Chapter 4 enumerates how the Third Bobover Rebbe Shlomo Halberstam (1907-2000) brought the Bobov Hasidic dynasty to the US after World War II and established a very successful court in Brooklyn’s Borough Park. Alas, fame and prosperity birthed inner family strife, discontent, and separation. Upon the death of the Fourth Bobover Rebbe, Naftali Haberstam (1931-2005), a bitter near-decade-long rivalry to the throne ensued in the community and courts (religious and secular) between Benzion Aryeh Leib Halberstam (1955-present), youngest son of Shlomo and half-brother of Naftali, and Mordechai Dovid Unger (1954-present), son-in-law of Naftali. The final rabbinic beit din decision was to establish two separate Bobover constituencies: Benzion was crowned the Fifth Bobover Rebbe, and Mordechai Dovid was appointed the Rebbe of Bobov 45 (“45” was wrongly listed as the headquarters’ address in Brooklyn). 

Chapter 5 masterfully chronicles the descent and ascent of the Sighet/Satmar dynasty, identified as the largest and most influential Ḥasidic dynasty in the United States, headquartered in Williamsburg, Brooklyn. It was founded by Moshe Teitlebaum, Rebbe of Ujhel, Hungary (1758-184), who was uprooted to Drohobych, Ukraine, and later relocated to Sighet, Hungary. The official appointment of Yoelish Teitlebaum (1879-1926) as community rabbi (rav) of Satmar, despite opposition, cemented his role as the First Rebbe of the Satmar dynasty. This also set in motion a series of disputations, transitions, and leadership changes that characterize the movement. There is currently a nasty argument between Aaron Teitlebaum (1947-present) and Zalman Leib (1952-present) over who is the rightful Third Rebbe of Satmar.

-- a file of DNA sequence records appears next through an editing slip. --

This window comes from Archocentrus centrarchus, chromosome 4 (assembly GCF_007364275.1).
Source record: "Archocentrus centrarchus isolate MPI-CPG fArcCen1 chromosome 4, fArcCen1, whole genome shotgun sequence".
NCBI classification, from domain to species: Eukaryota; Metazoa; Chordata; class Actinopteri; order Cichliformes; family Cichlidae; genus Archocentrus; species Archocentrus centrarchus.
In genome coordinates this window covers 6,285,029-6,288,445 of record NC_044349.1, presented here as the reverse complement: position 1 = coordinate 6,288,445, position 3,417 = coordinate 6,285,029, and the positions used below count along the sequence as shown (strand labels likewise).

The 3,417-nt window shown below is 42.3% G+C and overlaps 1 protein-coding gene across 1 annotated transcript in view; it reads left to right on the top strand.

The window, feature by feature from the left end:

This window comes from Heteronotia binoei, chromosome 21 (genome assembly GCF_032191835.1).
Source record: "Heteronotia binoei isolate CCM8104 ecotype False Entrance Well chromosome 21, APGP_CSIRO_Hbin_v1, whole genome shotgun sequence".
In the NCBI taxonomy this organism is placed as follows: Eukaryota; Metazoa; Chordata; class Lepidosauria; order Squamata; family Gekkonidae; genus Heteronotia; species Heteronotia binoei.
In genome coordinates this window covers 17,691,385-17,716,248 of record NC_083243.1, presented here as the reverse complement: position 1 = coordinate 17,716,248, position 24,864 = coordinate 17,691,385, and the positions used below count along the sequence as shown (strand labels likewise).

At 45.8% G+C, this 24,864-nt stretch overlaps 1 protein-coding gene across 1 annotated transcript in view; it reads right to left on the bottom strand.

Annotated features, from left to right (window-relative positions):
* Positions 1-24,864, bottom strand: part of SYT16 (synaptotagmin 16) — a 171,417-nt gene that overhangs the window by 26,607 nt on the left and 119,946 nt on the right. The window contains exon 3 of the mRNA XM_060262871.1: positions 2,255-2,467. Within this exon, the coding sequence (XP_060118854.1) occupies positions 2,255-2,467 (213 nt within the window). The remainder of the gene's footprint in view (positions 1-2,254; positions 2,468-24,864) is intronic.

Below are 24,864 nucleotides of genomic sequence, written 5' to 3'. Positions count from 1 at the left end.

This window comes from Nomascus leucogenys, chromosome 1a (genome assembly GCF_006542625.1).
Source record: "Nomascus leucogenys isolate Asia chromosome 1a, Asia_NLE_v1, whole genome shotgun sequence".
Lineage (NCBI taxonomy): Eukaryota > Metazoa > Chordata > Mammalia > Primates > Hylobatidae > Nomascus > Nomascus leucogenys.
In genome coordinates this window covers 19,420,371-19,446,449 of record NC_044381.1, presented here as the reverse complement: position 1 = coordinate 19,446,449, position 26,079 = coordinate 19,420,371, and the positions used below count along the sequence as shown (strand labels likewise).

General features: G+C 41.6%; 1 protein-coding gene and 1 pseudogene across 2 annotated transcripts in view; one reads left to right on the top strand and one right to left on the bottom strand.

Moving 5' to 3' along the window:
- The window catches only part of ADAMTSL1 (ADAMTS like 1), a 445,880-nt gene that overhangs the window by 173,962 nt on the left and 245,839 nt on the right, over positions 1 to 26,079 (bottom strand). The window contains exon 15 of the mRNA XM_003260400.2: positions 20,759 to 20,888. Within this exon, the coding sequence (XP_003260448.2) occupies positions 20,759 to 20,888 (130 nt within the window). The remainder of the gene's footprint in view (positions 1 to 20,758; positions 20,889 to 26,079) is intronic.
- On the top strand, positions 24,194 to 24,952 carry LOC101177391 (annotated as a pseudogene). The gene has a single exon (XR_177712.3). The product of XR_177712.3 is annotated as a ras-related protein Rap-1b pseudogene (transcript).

Chapter 6 delves into the dire circumstances and challenges of turmoil, survival, and resettlement of CHaBaD Lubavitch in America. Founded by Schneur Zalman of Lyadi (1745-1812), one of the earliest Ḥasidic followers of the Besht (Israel ben Eliezer, Ba`al Shem Tov, d. 1760), the movement is physically rebbe-less since the death of the Seventh Lubavitcher Rebbe, Menachem Mendel Schneerson (1902-94), cousin and son-in-law of the Sixth Lubavitcher Rebbe, Yosef Yitzchak Schneerson (1880-1950). Jewish outreach to bring Jews everywhere to a life of Torah, coupled with a believer’s messianism in Judaism restored, propels and sustains CHaBaD (the Kabbalistic acronym for wisdom, understanding, and knowledge).